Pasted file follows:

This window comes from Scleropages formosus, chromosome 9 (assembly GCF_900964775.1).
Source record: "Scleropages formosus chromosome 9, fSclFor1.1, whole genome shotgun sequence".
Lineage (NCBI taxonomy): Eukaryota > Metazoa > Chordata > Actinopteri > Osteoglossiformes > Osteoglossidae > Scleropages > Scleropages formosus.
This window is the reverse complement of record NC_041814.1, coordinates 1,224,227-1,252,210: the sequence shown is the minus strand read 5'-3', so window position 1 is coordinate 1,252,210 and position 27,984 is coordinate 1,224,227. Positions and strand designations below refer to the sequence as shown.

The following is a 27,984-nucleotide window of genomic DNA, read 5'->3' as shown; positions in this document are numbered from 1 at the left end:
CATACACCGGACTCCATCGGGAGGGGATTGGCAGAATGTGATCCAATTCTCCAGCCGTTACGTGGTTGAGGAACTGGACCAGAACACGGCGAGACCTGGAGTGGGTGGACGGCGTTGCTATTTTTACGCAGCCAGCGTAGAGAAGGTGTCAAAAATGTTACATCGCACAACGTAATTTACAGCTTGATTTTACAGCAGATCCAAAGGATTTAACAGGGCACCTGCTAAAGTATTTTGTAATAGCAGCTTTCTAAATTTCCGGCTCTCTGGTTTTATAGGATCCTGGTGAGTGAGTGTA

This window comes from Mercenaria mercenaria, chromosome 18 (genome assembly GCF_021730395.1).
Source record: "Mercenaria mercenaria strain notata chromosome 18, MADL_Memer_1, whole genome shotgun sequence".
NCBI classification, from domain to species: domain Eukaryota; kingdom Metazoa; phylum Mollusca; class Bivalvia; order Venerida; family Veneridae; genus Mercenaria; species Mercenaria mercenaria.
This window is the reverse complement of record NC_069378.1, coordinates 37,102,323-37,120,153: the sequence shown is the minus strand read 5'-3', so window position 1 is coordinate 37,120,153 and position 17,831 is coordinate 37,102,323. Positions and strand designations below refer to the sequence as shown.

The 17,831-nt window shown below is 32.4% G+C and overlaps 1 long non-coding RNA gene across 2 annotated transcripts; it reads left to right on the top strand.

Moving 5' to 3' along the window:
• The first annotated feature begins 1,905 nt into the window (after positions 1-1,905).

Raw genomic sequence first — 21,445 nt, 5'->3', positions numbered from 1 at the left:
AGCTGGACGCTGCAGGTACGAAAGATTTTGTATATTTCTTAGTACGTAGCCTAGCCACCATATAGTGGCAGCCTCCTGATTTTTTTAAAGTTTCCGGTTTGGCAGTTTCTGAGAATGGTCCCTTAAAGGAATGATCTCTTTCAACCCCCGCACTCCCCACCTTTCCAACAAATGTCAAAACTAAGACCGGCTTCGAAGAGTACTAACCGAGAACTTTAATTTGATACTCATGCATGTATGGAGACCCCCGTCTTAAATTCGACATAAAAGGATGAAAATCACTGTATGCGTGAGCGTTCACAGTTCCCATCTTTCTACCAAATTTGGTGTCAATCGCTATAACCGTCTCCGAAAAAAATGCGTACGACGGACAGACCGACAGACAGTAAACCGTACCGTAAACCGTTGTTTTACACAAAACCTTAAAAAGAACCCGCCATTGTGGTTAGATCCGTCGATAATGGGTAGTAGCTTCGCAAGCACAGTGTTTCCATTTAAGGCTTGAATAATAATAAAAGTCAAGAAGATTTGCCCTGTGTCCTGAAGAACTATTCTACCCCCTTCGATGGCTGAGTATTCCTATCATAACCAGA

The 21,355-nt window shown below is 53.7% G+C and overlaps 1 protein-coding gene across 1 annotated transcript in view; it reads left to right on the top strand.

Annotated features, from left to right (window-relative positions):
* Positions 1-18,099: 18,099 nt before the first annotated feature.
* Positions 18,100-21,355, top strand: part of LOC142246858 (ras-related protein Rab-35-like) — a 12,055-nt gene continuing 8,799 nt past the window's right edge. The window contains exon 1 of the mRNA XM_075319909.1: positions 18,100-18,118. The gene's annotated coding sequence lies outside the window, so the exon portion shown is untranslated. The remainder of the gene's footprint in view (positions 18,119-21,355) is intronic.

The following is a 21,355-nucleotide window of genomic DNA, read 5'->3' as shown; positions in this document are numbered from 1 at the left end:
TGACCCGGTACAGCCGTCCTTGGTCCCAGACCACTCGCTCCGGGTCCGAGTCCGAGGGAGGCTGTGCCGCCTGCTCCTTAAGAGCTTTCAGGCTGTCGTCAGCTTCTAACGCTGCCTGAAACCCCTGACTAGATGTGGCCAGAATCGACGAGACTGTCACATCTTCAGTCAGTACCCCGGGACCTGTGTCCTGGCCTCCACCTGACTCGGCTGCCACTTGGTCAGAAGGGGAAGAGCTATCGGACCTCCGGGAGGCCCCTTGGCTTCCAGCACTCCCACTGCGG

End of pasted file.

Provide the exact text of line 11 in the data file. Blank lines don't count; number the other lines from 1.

The 17,831-nt window shown below is 32.4% G+C and overlaps 1 long non-coding RNA gene across 2 annotated transcripts; it reads left to right on the top strand.